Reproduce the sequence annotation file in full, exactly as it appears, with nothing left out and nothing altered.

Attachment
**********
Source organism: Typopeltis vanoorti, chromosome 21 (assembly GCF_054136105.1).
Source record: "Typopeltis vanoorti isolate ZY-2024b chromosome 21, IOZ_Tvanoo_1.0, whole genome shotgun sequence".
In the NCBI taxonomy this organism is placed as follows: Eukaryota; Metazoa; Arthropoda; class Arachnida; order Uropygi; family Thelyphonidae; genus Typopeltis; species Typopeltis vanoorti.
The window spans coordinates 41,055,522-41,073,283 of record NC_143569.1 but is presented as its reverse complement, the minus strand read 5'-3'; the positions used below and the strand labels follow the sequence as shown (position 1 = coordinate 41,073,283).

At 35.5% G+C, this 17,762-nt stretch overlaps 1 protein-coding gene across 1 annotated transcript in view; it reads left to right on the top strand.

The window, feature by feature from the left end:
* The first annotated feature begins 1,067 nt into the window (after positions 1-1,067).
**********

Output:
Source organism: Typopeltis vanoorti, chromosome 21 (assembly GCF_054136105.1).
Source record: "Typopeltis vanoorti isolate ZY-2024b chromosome 21, IOZ_Tvanoo_1.0, whole genome shotgun sequence".
In the NCBI taxonomy this organism is placed as follows: Eukaryota; Metazoa; Arthropoda; class Arachnida; order Uropygi; family Thelyphonidae; genus Typopeltis; species Typopeltis vanoorti.
The window spans coordinates 41,055,522-41,073,283 of record NC_143569.1 but is presented as its reverse complement, the minus strand read 5'-3'; the positions used below and the strand labels follow the sequence as shown (position 1 = coordinate 41,073,283).

At 35.5% G+C, this 17,762-nt stretch overlaps 1 protein-coding gene across 1 annotated transcript in view; it reads left to right on the top strand.

The window, feature by feature from the left end:
* The first annotated feature begins 1,067 nt into the window (after positions 1-1,067).